A Malaysian man who had been working in Japan wanted to avoid infecting others with coronavirus. In order to do so, he walked about 75 miles from Kinabalu to his hometown Kota Marudu. It took him about three days to cover the distance.
Alixson Mangundok is the 34-year-old man who was afraid he carried the coronavirus. He decided that public transportation was not an option during his trek.
Something interesting happened, however, when he passed a cemetery near the start of his journey. A dog met up with him and joined him for the walk.
“I thought it would leave me halfway through but it stayed with me the whole way, that is why I decided to adopt Hachiko,” Mangundok said.
Perantau di Jepun. Pulang ke kampung halaman di Kota Marudu dengan berjalan kaki sejauh 124 kilometer. kenapa??? sebab…
He decided to name the dog Hachiko, a well-known reference, due to the loyal Japanese Akita dog by the same name.
Article continues below
Our Featured Programs
See how we’re making a difference for People, Pets, and the Planet and how you can get involved!
Mangundok thought that he would be held in a quarantine center run by the state when he arrived at the Kota Kinabalu International Airport from Japan. After samples were submitted for testing, the doctor said he was fine to self-quarantine at home.
He still wanted to avoid risking the health of his relatives who would have to pick him up, so Mangundok decided he would walk home.
“I decided to walk all the way to Kota Marudu because I am used to walking for kilometers and days from my time hunting and farming,” he said.
Mangundok is the youngest child out of 12 siblings and he has two children of his own. The majority of his life has been spent overseas working in Singapore, Algeria, Australia, and South Korea.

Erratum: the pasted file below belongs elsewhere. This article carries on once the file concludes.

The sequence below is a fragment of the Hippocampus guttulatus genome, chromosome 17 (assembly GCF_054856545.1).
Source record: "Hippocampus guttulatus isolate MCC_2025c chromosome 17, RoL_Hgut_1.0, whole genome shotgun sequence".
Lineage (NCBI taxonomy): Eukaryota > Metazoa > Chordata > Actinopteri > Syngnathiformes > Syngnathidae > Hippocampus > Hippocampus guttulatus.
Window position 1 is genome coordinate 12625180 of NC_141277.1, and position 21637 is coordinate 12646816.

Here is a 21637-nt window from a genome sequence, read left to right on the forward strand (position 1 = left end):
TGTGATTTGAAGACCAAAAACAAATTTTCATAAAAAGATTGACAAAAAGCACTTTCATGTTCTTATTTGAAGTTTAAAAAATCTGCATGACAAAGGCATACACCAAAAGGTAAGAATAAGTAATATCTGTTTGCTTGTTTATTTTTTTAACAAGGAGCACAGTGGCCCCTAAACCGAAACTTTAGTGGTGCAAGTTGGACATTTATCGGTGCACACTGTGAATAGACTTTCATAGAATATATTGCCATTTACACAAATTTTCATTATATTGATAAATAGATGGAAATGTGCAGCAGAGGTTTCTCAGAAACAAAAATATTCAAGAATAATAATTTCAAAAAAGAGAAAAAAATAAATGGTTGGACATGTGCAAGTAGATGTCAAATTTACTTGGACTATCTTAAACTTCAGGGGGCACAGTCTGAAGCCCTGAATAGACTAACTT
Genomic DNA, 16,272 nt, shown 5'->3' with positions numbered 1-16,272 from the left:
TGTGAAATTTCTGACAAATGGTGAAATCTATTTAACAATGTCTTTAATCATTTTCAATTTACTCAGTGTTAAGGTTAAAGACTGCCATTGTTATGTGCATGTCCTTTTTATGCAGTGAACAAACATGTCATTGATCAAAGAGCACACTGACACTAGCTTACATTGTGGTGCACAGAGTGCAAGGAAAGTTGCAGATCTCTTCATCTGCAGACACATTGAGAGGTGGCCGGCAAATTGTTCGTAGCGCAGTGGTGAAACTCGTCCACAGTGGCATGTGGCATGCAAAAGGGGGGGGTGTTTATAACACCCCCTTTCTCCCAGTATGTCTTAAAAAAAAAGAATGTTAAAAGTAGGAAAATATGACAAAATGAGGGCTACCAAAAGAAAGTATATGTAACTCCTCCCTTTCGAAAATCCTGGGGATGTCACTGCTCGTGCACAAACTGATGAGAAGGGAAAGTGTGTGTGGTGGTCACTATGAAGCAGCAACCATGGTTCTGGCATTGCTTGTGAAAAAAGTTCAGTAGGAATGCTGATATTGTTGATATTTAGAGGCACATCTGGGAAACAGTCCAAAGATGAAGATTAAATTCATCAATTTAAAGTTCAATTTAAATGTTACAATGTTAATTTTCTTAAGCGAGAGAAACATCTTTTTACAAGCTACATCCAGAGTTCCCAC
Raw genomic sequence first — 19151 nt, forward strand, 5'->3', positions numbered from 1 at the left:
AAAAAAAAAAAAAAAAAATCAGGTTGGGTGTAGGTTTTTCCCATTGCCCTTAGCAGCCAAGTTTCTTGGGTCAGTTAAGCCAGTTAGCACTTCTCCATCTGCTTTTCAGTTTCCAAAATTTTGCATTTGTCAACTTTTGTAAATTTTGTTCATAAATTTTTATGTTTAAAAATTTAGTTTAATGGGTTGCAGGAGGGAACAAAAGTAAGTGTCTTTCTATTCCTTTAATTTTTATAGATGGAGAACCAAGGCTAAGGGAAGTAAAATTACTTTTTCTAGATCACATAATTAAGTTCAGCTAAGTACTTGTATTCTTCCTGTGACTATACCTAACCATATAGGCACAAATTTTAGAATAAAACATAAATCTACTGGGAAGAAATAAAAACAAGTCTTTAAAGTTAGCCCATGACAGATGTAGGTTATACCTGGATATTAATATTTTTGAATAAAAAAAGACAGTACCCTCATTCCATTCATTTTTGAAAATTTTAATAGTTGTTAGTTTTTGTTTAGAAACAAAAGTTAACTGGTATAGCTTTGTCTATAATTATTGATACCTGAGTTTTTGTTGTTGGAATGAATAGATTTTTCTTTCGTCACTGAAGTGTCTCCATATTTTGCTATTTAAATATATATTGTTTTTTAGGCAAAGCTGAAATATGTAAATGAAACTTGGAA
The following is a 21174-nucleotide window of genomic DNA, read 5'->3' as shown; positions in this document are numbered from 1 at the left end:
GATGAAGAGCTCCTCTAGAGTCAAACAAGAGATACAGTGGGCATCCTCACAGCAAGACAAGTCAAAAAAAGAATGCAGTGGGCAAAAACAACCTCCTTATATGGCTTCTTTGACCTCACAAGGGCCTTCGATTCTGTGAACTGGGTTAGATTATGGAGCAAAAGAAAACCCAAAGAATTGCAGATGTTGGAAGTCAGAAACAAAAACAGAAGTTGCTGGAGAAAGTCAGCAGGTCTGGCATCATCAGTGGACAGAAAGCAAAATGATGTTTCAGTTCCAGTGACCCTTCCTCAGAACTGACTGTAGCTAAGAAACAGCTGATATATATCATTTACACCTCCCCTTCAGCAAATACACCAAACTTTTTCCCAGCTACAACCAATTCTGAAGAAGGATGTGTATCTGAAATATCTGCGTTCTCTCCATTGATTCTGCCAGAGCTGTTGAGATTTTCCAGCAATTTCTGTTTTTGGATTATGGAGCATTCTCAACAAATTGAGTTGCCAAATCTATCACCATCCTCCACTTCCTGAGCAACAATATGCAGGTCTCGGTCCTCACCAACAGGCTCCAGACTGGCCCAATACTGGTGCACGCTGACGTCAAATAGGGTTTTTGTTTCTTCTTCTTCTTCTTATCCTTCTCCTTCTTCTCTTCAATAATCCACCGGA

As they continued their journey, the man and his faithful companion rested at bus stops and went into convenience stores for sardines so Hachiko could eat. Weather conditions and roadblocks were a problem along the way.
“At every roadblock, the policeman and other security forces on duty would ask where I was going and when I told them that I was headed to Kota Marudu, they could not believe it but eventually I convinced them that I was not joking,” Mangundok said.
Although the officials had offered Mangundok a ride, he declined, saying: “I have this dog and I don’t want to pose any health risk to anyone, even though the doctors said I should be clear.”
When he was about halfway home, his brother drove past. He waved to his brother when he was passing.
“He waved back but did not recognize me as I was shielding my face from the glare of the sun, and I had a dog with me, so he just drove off,” he said.
Mangundok was later recognized by his brother’s supervisor and, at that point, his brother came back to pick him up. He told the family that he had been walking for three days and wanted a car to be sent so that he and his new dog could drive the rest of the way home.
“I did not go see my parents upon reaching Kota Marudu but went straight to a small hut on the farm because it would be safer for everyone,” he said.
“I won’t rest and will not meet my family until the hospital gives me confirmation that I am free from this virus. For now, Hachiko and I spend our time together at the hut.”
On April 7, Mangundok was screened a second time at Kota Marudu hospital. He was given clearance that he did not have COVID-19 at that point.
Help Rescue Animals
Provide food and vital supplies to shelter pets at The Animal Rescue Site for free! →